THE FLATSHARE

A warm, enchanting love story perfect for fans of classic rom-coms.

Two London roommates with an unconventional bed-sharing situation get to know—and then fall for—each other via Post-it notes before they ever meet.

When Tiffy Moore finally leaves her emotionally abusive, manipulative boyfriend, she needs a cheap place to live ASAP. Leon Twomey, meanwhile, needs money to help get his brother out of prison after a wrongful conviction, so he’s looking for a roommate. The catch? They’ll be sharing a bed—just not at the same time. Leon works the night shift as a palliative care nurse, meaning he’s only at the apartment during the day, while his roommate can have it during nights and weekends. Tiffy’s so desperate that she agrees to this unconventional arrangement even though she and Leon haven’t even met in person. They start communicating via Post-its left throughout the apartment, and by the time they finally meet in person (in a hilarious shower scene), they’ve already started to fall for each other. As they get to know each other better and even become friends, they have to decide if they’re willing to risk their perfect living arrangement to take a chance on love. Tiffy and Leon could easily become clichéd characters—Tiffy the quirkily dressed woman with a publishing job, Leon the taciturn night-shift worker who avoids friendships—but debut author O’Leary perfectly captures their unique voices. The story is a delight from start to finish, full of eccentric side characters (including Tiffy’s friends and co-workers) and sexual tension. Although the romantic comedy elements are always at the forefront, there are plenty of moving moments, especially concerning Leon’s job and Tiffy’s quest to overcome the abuse and trauma of her past relationship. With likable main characters, spot-on dialogue, a fun premise, and plenty of drama, there's a lot to like in this sweet story.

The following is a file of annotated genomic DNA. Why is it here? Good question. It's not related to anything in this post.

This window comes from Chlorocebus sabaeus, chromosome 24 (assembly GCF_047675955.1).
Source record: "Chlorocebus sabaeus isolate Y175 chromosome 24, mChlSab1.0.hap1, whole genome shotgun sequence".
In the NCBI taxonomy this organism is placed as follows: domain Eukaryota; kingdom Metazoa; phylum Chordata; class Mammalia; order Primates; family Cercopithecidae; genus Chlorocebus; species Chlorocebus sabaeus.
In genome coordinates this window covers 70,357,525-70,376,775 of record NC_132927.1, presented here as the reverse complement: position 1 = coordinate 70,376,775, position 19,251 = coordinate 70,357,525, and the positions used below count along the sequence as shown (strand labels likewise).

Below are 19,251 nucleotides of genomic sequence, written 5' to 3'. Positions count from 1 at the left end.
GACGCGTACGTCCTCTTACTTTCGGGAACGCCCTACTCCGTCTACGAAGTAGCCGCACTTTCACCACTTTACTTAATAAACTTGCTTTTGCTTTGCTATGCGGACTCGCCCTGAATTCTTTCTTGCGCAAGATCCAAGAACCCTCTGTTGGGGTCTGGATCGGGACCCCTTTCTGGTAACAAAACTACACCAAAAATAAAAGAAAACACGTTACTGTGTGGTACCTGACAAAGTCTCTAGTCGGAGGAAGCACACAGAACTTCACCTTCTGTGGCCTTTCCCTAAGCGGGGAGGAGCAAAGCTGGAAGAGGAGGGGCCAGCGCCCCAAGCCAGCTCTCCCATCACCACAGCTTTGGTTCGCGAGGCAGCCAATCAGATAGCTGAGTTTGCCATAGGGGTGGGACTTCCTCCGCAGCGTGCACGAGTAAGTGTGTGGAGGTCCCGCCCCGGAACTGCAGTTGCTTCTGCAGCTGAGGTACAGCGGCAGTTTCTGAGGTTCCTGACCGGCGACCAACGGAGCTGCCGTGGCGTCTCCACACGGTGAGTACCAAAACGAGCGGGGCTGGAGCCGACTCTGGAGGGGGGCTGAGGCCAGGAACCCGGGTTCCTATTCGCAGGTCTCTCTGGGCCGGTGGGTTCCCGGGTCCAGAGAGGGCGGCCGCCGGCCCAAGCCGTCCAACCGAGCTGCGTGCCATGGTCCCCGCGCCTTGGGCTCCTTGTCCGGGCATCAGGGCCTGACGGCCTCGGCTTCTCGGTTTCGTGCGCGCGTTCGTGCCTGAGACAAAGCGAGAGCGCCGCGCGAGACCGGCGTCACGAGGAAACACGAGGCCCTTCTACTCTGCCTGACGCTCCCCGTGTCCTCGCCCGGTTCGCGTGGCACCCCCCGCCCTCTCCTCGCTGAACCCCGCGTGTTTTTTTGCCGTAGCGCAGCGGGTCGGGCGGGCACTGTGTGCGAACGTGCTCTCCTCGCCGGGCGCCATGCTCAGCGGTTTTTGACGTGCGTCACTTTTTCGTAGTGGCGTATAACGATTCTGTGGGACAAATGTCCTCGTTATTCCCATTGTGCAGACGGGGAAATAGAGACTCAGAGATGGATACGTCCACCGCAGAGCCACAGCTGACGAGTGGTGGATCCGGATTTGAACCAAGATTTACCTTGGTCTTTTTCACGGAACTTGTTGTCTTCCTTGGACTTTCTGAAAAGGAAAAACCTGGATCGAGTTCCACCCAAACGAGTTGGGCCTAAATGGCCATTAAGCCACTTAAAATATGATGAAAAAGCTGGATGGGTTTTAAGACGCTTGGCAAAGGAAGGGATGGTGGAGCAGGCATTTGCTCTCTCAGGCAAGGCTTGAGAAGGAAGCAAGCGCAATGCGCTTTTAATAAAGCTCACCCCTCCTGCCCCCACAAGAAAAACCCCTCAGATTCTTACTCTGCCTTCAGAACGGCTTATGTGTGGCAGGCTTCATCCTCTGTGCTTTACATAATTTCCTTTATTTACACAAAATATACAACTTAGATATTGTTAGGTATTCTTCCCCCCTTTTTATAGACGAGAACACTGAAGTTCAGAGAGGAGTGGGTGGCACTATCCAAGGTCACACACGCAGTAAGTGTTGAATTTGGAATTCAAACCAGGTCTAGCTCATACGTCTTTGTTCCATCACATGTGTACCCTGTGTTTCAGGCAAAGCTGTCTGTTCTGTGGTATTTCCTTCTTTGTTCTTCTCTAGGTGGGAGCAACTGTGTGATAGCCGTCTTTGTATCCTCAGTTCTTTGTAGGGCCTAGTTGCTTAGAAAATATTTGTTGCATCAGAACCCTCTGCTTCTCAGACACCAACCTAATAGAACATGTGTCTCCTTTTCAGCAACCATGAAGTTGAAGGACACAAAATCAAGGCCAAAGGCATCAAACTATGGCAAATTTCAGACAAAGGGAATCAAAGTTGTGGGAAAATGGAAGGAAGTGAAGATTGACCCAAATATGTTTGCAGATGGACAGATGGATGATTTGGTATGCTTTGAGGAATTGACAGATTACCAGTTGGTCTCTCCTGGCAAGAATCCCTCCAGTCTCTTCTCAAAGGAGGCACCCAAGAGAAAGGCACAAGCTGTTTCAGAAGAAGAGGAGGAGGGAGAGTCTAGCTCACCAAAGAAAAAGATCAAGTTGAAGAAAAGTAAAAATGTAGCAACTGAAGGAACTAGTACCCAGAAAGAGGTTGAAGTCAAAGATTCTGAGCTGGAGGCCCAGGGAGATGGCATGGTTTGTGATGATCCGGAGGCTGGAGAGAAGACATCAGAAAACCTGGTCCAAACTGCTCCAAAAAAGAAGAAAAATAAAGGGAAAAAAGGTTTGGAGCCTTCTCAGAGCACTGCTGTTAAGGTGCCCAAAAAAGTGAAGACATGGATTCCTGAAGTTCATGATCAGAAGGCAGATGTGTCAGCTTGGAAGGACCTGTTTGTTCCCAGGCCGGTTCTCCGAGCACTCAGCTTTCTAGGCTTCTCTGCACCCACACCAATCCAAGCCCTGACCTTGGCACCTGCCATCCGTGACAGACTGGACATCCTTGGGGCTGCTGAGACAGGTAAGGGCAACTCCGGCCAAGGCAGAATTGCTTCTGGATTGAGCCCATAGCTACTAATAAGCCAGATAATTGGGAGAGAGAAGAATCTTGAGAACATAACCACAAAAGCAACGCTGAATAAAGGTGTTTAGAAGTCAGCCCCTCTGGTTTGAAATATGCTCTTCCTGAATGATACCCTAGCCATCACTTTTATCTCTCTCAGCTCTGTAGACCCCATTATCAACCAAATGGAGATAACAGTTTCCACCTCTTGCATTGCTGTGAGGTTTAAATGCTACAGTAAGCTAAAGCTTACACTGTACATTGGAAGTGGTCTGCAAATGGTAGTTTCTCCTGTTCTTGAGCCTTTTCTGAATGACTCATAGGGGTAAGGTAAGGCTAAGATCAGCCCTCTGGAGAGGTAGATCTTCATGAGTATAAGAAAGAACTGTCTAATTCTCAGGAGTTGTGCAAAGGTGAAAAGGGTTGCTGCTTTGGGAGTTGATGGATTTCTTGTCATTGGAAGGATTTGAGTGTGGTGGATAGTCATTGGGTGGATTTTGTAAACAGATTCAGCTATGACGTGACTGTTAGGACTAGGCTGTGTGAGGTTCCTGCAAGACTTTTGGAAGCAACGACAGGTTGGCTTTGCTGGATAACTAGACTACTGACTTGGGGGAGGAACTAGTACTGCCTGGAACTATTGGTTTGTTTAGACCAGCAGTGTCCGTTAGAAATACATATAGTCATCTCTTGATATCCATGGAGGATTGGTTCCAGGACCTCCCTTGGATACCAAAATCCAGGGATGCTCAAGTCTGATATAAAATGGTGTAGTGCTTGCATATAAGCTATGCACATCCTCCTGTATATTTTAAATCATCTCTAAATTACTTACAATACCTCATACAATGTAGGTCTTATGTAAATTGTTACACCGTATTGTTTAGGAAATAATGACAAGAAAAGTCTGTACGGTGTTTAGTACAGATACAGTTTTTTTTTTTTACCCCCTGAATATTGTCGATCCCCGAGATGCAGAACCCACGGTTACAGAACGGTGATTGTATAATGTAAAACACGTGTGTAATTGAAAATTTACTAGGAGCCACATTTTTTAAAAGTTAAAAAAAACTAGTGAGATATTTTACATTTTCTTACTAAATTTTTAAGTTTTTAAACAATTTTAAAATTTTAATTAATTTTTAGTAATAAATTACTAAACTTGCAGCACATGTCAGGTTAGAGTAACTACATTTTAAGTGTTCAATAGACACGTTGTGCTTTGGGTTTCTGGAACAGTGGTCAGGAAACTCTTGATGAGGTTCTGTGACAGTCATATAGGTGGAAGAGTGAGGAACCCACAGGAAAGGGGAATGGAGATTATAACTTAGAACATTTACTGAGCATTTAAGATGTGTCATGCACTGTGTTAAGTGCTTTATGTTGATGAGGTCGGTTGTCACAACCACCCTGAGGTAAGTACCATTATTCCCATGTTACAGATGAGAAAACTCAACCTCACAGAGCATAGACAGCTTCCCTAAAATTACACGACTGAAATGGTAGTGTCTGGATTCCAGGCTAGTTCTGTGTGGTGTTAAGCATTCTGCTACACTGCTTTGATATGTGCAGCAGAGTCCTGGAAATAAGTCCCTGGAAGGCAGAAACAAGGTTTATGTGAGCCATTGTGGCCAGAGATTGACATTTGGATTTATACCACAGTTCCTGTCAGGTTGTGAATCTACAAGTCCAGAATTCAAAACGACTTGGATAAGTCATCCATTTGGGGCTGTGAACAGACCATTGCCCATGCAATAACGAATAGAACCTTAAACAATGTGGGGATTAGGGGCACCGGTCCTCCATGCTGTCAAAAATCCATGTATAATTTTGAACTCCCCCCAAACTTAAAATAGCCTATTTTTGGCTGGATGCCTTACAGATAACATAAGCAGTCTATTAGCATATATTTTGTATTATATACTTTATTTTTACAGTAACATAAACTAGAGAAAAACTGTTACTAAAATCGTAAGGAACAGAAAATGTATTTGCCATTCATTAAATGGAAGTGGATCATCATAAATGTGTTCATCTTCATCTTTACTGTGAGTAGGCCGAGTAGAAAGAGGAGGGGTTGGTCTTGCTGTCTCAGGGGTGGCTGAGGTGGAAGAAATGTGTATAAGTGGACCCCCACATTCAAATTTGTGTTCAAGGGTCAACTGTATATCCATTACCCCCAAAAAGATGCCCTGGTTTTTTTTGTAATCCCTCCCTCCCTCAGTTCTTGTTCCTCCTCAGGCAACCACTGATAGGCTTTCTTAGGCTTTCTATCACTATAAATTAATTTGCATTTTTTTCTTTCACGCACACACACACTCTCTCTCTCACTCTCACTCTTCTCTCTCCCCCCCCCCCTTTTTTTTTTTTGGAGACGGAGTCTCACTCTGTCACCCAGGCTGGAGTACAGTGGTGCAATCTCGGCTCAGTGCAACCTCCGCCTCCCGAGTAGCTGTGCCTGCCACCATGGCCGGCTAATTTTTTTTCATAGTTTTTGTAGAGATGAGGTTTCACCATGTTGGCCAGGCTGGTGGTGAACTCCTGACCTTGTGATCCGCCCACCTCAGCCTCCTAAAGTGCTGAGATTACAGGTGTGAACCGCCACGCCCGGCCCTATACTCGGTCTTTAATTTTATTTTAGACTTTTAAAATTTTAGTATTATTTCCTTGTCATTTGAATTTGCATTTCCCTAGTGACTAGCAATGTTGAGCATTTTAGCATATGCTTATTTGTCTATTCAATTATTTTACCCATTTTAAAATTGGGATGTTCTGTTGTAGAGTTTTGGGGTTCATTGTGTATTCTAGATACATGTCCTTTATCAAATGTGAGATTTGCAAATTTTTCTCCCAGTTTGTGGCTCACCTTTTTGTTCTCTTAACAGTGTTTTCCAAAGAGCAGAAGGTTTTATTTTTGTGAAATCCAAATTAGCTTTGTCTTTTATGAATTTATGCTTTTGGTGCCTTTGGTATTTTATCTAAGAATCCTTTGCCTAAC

A warm, enchanting love story perfect for fans of classic rom-coms.

Pub Date: May 28, 2019

ISBN: 978-1-250-29563-7

Page Count: 336

Publisher: Flatiron Books

Review Posted Online: Feb. 3, 2019

Kirkus Reviews Issue: Feb. 15, 2019

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IT ENDS WITH US

Packed with riveting drama and painful truths, this book powerfully illustrates the devastation of abuse—and the strength of...

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Hoover’s (November 9, 2015, etc.) latest tackles the difficult subject of domestic violence with romantic tenderness and emotional heft.